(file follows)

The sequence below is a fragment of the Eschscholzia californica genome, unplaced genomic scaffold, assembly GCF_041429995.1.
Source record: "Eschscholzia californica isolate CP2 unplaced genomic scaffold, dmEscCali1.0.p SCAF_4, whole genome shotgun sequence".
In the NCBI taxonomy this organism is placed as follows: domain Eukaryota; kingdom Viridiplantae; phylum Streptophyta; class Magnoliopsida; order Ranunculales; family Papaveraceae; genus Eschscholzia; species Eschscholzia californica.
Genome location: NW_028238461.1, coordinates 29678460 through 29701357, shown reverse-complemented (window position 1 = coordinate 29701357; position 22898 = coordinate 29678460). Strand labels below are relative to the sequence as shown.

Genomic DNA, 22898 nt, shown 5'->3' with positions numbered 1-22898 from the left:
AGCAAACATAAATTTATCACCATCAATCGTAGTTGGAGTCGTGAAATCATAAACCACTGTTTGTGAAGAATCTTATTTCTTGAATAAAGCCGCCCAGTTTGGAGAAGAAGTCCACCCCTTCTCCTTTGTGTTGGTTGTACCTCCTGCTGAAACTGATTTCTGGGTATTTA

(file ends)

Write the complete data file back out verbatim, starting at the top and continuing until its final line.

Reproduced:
The sequence below is a fragment of the Eschscholzia californica genome, unplaced genomic scaffold, assembly GCF_041429995.1.
Source record: "Eschscholzia californica isolate CP2 unplaced genomic scaffold, dmEscCali1.0.p SCAF_4, whole genome shotgun sequence".
In the NCBI taxonomy this organism is placed as follows: domain Eukaryota; kingdom Viridiplantae; phylum Streptophyta; class Magnoliopsida; order Ranunculales; family Papaveraceae; genus Eschscholzia; species Eschscholzia californica.
Genome location: NW_028238461.1, coordinates 29678460 through 29701357, shown reverse-complemented (window position 1 = coordinate 29701357; position 22898 = coordinate 29678460). Strand labels below are relative to the sequence as shown.

Genomic DNA, 22898 nt, shown 5'->3' with positions numbered 1-22898 from the left:
AGCAAACATAAATTTATCACCATCAATCGTAGTTGGAGTCGTGAAATCATAAACCACTGTTTGTGAAGAATCTTATTTCTTGAATAAAGCCGCCCAGTTTGGAGAAGAAGTCCACCCCTTCTCCTTTGTGTTGGTTGTACCTCCTGCTGAAACTGATTTCTGGGTATTTA